Largest analysis of trapped patients injured in motor vehicle collisions reveals important differences in relation to age and gender, as well as higher mortality rates.
A series of studies conducted by consultants at University Hospitals Plymouth (UHP) NHS Trust, in collaboration with colleagues from other organisations including Consultant Nurse Rob Fenwick from Wrexham Maelor Hospital, have revealed that not only are patients who become trapped when involved in a car accident more likely to die, but that there are also significant differences in injuries sustained according to age and sex.
Motor vehicle collisions (MVCs) are the second most common cause of major trauma in the UK. Worldwide, they are a significant cause of morbidity and mortality, accounting for 1.35 million deaths per annum.
Mr Fenwick said: “Despite improvements in car safety deaths and disability following Motor Vehicle Collisions (MVC) are still really common unfortunately. As a study team who have all worked in the pre-hospital and emergency department setting, we recognised that there is the huge potential to improve patient care for this group.
“Over the past five years we have found that there are considerable differences in how we presumed, or have historically believed, patients are injured after MVC. For example, the strategies used to remove patients from vehicles have been focussed on moving them as little as possible to avoid worsening spinal injuries, however this has a huge impact on the amount of time it takes for patients to be extricated and therefore on the time it takes them to receive treatment and transport to definitive care.”
Professor Tim Nutbeam, Emergency Medicine Consultant from UHP and lead author of a series of papers, in collaboration with Mr Fenwick and colleagues across a number of organisations, received funding for the research from the Road Safety Trust.
According to the results of the first paper, patients who are trapped after a MVC have a higher severity of injuries and are more likely to die than those who are not trapped. Of the 63,625 cases studied, nearly 11% of patients were trapped in their vehicles after an accident.
The second paper published demonstrates that older patients are more likely to become trapped in their cars, and in particular, those aged over 80 are more likely to die if trapped. Although chest and spinal injuries are more common in older patients (with head, abdominal and limb injuries more common in younger patients), the overall rate of spinal injuries for all age groups remains low, providing evidence that minimising entrapment time could help to reduce mortality and improve patient outcomes.
In the final paper of this initial series, the results show that although men are more likely to be involved in serious crashes and admitted to hospital, women were more frequently trapped in their cars (16% of women vs 9% of men). Potential reasons for this include that women are more likely to sit closer to the steering wheel, increasing the likelihood of becoming trapped. Female patients are also biologically prone to certain types of injury – for instance, women have different pelvic anatomy which may make them more susceptible to pelvic injuries, which may trap them in their vehicles.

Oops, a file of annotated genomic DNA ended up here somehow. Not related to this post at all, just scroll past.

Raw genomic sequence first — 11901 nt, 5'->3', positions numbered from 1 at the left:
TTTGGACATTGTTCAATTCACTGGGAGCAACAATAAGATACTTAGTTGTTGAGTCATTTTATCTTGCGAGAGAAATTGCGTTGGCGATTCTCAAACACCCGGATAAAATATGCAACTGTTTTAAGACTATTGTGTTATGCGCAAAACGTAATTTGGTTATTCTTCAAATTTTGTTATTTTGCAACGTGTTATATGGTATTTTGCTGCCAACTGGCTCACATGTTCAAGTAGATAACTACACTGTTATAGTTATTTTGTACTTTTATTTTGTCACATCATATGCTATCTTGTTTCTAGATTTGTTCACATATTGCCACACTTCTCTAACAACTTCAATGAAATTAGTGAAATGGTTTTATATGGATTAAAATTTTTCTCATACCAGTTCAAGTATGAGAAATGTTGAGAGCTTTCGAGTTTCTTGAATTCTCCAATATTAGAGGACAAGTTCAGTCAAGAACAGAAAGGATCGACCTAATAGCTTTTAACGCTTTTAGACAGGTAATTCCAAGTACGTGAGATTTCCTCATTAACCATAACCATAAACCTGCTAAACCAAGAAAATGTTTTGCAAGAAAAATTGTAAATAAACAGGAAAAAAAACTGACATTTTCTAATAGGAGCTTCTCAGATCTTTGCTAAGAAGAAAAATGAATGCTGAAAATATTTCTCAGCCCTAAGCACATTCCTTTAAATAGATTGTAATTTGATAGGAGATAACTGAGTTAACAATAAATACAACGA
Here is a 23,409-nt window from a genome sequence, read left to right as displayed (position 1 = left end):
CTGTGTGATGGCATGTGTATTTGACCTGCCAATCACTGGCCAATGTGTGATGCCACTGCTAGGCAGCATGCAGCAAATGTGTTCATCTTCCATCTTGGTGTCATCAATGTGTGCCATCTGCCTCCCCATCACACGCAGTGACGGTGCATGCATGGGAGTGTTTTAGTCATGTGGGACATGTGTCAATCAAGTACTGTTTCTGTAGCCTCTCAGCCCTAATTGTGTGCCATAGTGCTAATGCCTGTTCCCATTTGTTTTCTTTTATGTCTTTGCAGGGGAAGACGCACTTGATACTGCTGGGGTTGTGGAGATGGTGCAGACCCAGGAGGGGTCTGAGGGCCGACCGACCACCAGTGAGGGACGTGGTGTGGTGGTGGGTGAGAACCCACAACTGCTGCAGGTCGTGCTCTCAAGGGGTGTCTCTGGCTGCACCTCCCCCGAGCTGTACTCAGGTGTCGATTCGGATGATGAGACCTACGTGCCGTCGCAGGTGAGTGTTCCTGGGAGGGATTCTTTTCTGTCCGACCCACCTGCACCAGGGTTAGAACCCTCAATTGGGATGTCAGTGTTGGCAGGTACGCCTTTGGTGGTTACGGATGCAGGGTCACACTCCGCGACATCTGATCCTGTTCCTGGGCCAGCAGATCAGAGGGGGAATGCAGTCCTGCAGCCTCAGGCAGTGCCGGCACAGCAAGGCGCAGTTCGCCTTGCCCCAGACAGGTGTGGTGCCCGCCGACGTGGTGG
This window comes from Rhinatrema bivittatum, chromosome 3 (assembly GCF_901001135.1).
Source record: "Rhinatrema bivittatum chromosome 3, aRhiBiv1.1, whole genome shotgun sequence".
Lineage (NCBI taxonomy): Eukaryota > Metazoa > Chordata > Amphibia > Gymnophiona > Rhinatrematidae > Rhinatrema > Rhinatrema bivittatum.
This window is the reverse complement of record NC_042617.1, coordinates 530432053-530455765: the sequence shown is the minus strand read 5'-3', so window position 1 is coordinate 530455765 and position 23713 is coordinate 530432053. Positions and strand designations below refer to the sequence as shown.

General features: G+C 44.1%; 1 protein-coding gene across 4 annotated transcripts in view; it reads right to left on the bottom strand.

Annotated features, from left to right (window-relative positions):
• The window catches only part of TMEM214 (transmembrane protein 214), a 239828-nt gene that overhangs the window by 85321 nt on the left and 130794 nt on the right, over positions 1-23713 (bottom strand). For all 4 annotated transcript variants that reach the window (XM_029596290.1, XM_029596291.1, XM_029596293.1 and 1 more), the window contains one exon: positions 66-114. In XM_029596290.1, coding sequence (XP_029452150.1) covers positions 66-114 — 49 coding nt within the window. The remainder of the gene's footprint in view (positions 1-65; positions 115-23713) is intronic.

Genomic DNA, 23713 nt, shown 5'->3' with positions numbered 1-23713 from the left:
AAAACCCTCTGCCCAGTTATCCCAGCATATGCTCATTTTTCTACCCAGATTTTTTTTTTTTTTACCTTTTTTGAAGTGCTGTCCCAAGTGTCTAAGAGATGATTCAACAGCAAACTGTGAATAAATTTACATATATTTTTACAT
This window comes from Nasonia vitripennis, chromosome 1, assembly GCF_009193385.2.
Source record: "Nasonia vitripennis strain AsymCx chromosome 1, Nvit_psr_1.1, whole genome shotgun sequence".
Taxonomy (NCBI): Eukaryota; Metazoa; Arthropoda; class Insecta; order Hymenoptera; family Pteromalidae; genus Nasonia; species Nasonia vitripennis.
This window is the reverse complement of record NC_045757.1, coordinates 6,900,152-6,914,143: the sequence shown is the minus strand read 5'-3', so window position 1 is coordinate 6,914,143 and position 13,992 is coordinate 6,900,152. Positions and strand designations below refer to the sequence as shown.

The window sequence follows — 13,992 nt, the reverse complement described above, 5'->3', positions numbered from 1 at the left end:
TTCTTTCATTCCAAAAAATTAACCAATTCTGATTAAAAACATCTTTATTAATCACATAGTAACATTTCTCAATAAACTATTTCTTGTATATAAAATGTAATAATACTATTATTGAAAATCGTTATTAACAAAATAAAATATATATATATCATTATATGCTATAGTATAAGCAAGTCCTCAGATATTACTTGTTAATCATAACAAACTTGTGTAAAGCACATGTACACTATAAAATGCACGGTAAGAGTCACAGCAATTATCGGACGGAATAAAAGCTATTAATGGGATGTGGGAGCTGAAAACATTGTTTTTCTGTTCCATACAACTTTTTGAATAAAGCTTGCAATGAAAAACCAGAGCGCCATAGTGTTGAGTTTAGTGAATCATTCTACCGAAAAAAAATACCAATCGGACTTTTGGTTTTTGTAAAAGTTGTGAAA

The paper also makes the case that the safety features incorporated in modern cars are less likely to be effective for women. Current mandatory crash testing uses a scaled down male mannequin to represent females and are not modelled to account for anthropometric differences between men and women. Safety systems are therefore likely to be more effective for men than for women.
Mr Fenwick added: “Altogether, we really hope the changes in operational guidance will start to positively impact patients in the very near future; and that the stark differences in injuries (and outcomes) for gender and age will lead to better awareness for car manufacturers and empower vehicle safety engineers to find solutions.”
Further research will be published looking into the extrication techniques for people trapped after MVCs. This work has also been funded by the Road Safety Trust, who are dedicated to achieving zero deaths and serious injuries on UK roads.
Organisations include GENDRO, Geneva Graduate Institute, Somerset NHS Foundation Trust, University of Cape Town and University of Manchester.
Nutbeam, T. et al. A comparison of the demographics, injury patterns and outcome data for patients injured in motor vehicle collisions who are trapped compared to those patients who are not trapped. Scand J Trauma Resusc Emerg Medicine 29, 17 (2021). https://sjtrem.biomedcentral.com/articles/10.1186/s13049-020-00818-6
Nutbeam, T. et al. Do entrapment, injuries, outcomes and potential for self-extrication vary with age? A pre-specified analysis of the UK trauma registry (TARN). Scand J Trauma Resusc Emerg Medicine 30, 14 (2022). https://sjtrem.biomedcentral.com/articles/10.1186/s13049-021-00989-w
Nutbeam T, Weekes L, Heidari S, et al. Sex-disaggregated analysis of the injury patterns, outcome data and trapped status of major trauma patients injured in motor vehicle collisions: a prespecified analysis of the UK trauma registry (TARN). BMJ Open 2022. https://bmjopen.bmj.com/content/12/5/e061076